With customers no longer frequenting physical stores, reluctant to handle cash and relying heavily on online services to feed, clothe and entertain themselves, the payments industry has had to adapt quickly. The economic impact of 2020 also means that budgets
will be tighter in 2021 and, as such, companies are looking for ways to make their payments infrastructure more cost effective and are ramping up efforts to find new ways to monetise financial data, and provide a more seamless customer experience.
Because of these factors, there are three key trends that we should expect to dominate the conversation in payments throughout the coming year. One thing unites all of these: disintermediation.
Ecommerce continues to revolutionise distribution
The first trend relates to a change in business models, as distribution channels through supermarkets and outlet stores are increasingly bypassed thanks to the pandemic closing down physical stores, and the resulting explosion in ecommerce.
While this trend was already emerging, 2020 accelerated it. Good examples include Nike, Brewdog and Harry’s, whilst Shopify has seen dramatic success in the small merchants needing to go online. This year, we’re going to see an increase in the ‘direct-to-consumer’
play. Brands big and small who previously had a distinct distribution channel e.g. through supermarkets, multi brand outlets or dedicated stores for example, will look more deeply at their distribution models and use technology as the enabler.
As part of this, they will ramp up efforts around their social presence and communication, app, loyalty and websites and embed the payment process, making it almost impossible for consumers to want to visit a third-party physical store. This will in turn
fuel the subscription economy and we’ll see consumers increasingly harnessing the opportunities there now are to have things like razors or fitness juices delivered to their doors monthly via an app, as opposed to shopping for them in a supermarket.
This movement of reclaiming direct consumer interactions and cutting out distribution partners presents massive opportunities for brands. They will now have the data – and the resulting insights – gained from controlling more of the payment flow to strengthen
relationships and, in turn, revenue, even further. But it is not just merchants who are actively seeking out customers’ financial data to provide a better experience.
Big techs will roll out more payment products
Another top trend will be big tech companies, such as Google and Amazon, continuing to find ways to disintermediate traditional financial services companies in order to own more of their customers’ payment lifecycles and tap into more customer data.
Amazon Pay, for example, is fast becoming a standard payment method for purchases outside of its own website. While at the moment it is mostly limited to Amazon storing your card details to enable one-click payments, we’ll begin to see tech giants start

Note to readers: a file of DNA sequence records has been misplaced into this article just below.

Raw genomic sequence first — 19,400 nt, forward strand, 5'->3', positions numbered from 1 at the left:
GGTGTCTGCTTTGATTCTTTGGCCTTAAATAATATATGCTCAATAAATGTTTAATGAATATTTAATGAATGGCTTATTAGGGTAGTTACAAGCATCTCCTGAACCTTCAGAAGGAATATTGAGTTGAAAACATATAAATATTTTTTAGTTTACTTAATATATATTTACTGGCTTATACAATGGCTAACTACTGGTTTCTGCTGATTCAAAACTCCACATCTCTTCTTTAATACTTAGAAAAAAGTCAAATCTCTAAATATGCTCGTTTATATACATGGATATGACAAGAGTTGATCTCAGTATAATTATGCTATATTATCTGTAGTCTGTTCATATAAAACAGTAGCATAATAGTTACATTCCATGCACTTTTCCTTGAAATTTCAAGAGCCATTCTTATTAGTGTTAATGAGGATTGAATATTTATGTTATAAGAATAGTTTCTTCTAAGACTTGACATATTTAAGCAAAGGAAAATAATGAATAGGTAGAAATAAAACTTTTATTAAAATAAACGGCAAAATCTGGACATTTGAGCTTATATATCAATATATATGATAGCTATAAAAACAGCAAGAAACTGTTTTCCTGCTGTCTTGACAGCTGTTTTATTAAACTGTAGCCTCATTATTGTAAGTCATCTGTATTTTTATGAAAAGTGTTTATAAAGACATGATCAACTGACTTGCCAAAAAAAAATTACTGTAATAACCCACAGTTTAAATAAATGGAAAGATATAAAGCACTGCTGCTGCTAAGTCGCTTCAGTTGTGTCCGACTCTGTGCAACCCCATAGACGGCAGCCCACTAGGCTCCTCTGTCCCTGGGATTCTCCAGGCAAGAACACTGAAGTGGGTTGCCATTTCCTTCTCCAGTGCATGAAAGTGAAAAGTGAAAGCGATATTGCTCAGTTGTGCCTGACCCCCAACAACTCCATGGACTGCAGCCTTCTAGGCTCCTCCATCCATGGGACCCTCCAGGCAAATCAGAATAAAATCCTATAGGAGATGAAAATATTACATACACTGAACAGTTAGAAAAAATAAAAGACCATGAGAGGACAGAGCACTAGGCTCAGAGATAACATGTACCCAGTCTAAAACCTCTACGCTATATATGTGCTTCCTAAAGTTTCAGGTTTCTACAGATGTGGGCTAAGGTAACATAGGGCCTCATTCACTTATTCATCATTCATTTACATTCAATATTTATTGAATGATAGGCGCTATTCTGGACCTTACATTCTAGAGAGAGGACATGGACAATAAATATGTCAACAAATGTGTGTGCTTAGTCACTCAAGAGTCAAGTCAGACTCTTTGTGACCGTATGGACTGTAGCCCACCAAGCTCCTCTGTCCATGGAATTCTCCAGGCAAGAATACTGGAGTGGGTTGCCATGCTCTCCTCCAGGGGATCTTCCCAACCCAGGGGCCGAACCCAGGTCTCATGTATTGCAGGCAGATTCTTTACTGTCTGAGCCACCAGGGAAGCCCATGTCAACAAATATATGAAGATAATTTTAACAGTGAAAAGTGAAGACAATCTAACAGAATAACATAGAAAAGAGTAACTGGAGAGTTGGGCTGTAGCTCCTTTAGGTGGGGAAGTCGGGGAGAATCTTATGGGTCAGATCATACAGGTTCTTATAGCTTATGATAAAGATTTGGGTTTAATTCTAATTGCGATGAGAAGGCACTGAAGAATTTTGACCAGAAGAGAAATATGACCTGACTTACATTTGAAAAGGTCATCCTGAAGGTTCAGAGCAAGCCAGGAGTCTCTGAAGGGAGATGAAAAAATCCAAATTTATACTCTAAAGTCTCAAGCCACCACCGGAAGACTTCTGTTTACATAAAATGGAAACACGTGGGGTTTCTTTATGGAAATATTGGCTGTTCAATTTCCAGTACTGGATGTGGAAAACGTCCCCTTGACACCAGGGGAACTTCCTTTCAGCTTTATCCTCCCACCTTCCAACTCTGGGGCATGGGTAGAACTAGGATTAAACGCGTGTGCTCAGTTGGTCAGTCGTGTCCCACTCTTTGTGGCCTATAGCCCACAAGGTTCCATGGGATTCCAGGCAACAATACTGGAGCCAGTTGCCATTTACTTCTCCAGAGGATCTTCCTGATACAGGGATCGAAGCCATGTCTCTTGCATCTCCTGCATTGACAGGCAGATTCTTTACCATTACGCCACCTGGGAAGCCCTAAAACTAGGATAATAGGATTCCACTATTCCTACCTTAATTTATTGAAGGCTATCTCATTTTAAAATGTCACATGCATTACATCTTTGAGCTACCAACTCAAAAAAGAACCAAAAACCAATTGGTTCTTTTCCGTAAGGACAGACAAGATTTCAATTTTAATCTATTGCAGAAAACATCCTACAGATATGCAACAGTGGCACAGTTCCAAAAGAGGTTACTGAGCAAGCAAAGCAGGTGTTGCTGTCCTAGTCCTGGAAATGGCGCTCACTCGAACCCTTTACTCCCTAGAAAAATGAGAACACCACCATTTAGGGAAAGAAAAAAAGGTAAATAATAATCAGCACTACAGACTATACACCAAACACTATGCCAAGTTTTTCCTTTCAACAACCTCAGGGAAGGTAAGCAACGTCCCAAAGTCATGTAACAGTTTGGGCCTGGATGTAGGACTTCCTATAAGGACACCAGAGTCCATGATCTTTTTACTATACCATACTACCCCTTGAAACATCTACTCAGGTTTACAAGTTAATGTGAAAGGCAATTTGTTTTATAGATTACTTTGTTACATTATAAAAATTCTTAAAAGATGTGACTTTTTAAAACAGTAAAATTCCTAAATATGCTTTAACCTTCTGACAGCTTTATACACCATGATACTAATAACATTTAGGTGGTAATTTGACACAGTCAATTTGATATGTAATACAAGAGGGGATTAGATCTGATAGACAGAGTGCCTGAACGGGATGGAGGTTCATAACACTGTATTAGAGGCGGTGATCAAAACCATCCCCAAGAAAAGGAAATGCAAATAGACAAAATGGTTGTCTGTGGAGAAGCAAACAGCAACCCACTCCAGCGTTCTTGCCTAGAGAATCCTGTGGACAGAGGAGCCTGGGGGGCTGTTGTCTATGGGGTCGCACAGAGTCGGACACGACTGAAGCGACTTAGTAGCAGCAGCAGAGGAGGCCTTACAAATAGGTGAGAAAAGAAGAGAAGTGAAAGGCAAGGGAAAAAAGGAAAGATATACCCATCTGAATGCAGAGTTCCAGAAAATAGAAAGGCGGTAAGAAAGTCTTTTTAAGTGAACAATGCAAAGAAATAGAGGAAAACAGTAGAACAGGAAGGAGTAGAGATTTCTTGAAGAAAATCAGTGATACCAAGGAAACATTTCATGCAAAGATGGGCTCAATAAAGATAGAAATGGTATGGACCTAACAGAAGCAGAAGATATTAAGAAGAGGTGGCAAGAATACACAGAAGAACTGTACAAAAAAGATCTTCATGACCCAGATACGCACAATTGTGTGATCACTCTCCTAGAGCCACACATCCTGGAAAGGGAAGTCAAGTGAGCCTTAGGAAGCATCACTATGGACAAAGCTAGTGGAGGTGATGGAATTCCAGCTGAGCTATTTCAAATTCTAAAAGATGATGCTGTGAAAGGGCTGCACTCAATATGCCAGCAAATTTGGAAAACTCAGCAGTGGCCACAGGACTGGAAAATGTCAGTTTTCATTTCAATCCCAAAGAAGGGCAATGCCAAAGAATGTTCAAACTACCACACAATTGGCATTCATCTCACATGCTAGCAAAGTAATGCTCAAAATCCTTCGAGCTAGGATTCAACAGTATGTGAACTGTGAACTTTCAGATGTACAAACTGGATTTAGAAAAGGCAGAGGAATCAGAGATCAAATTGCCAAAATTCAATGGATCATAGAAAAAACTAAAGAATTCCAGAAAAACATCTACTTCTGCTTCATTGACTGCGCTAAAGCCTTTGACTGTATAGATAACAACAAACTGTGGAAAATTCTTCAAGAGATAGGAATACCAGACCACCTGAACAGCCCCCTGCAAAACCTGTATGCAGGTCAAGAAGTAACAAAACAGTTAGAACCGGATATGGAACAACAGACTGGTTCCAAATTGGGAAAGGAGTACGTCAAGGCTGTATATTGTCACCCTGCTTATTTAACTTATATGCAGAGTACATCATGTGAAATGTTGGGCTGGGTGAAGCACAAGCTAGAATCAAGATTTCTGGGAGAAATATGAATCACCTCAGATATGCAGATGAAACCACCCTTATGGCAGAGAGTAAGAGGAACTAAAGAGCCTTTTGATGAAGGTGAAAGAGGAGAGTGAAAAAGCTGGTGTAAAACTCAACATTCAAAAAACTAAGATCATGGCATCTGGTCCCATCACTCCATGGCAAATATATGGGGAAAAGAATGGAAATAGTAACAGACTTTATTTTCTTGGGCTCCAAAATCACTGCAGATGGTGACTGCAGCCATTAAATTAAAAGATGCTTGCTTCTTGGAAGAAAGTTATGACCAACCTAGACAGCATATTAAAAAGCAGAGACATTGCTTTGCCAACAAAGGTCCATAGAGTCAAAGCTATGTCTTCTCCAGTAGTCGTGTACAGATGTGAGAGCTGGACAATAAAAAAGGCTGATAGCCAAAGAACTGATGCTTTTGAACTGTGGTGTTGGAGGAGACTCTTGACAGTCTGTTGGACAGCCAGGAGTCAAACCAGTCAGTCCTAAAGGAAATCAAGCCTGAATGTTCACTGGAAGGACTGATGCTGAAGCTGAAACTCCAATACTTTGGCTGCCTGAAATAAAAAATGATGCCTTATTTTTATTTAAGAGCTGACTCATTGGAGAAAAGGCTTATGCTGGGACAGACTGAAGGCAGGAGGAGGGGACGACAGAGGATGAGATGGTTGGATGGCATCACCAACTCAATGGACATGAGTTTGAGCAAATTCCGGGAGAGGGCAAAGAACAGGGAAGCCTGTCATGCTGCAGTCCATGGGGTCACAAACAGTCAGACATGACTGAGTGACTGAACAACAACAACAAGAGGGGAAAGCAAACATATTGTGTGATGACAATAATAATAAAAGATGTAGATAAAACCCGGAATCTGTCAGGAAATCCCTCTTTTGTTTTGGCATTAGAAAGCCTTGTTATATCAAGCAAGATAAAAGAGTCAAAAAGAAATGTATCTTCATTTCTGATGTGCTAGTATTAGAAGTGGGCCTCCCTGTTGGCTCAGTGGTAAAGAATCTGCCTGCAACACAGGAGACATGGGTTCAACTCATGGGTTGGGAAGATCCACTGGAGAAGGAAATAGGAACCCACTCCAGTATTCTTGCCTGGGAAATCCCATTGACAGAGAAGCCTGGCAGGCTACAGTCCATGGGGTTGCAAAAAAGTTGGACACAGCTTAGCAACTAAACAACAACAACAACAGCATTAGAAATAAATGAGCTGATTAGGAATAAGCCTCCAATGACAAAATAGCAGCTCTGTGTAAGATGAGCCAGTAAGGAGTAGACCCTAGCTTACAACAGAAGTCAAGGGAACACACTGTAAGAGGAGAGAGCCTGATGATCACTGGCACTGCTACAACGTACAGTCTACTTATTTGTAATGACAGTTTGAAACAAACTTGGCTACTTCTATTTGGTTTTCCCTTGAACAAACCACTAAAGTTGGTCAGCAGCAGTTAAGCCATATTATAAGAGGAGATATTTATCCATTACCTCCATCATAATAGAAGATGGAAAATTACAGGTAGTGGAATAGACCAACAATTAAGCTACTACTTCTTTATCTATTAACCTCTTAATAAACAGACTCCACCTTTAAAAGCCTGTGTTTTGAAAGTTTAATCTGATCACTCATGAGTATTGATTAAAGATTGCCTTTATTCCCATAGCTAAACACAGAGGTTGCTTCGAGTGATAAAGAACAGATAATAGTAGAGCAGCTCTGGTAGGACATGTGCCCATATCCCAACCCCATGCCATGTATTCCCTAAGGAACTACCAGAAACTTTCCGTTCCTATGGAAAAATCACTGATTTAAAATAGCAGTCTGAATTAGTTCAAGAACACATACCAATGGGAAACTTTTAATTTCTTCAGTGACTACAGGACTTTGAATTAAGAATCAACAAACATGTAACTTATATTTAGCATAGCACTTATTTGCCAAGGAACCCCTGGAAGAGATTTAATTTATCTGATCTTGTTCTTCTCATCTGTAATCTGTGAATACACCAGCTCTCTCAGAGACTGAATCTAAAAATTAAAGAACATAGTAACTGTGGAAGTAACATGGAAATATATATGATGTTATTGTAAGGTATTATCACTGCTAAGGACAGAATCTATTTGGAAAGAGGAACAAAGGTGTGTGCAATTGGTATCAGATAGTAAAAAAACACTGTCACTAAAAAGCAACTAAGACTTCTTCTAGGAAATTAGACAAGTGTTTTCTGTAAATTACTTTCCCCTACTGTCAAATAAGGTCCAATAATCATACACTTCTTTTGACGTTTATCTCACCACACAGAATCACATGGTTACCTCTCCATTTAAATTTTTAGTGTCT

to come up with their own payments products so that they can control the complete flow of the payment.
The natural next step from consumers using the platform merely to access their card, is that they might have a credit line with the platform in question, and offerings beyond buy now pay later as the tech firms disintermediate the traditional financial services
Merchants will avoid unnecessary fees
Finally, a trend that currently has less visibility with consumers but is vital for merchants, is the increase in the kinds of Open Banking services available. As more merchants have an opportunity to offer these solutions and integrate them into their payment
options, they have a great opportunity to reduce their costs for payments by not using the traditional routes under Visa and Mastercard. The fees required by these providers are high, and this is increasingly an issue as merchants are taking smaller payments
more frequently, as the use of cash diminishes.
While these entrenched payments rails have a very important place, offering protection for bigger purchases like a TV or a holiday, they aren’t needed for many consumer purchases. It’s unlikely you’re going to seek a refund and need a chargeback raised for
a cup of coffee or an insurance renewal, which is what these big networks are so vital for facilitating.
When you take these types of credit and debit card purchases, about 30% of them could sit outside of the typical network ecosystem. This is why we’re seeing banks quickly launch their Open Banking services, specifically for these types of scenarios. In 2021,
Open Banking is really going to start doing what it was intended to do: increase competition.
So while 2020 was somewhat of a momentous year for payments, change in this space is only going to continue. The effect of the past year on consumers’ shopping and spending habits has been profound and, as such, we’re going to see a key part of that, the
payment, also continue to adapt, with merchants and tech giants alike looking more closely at their strategies.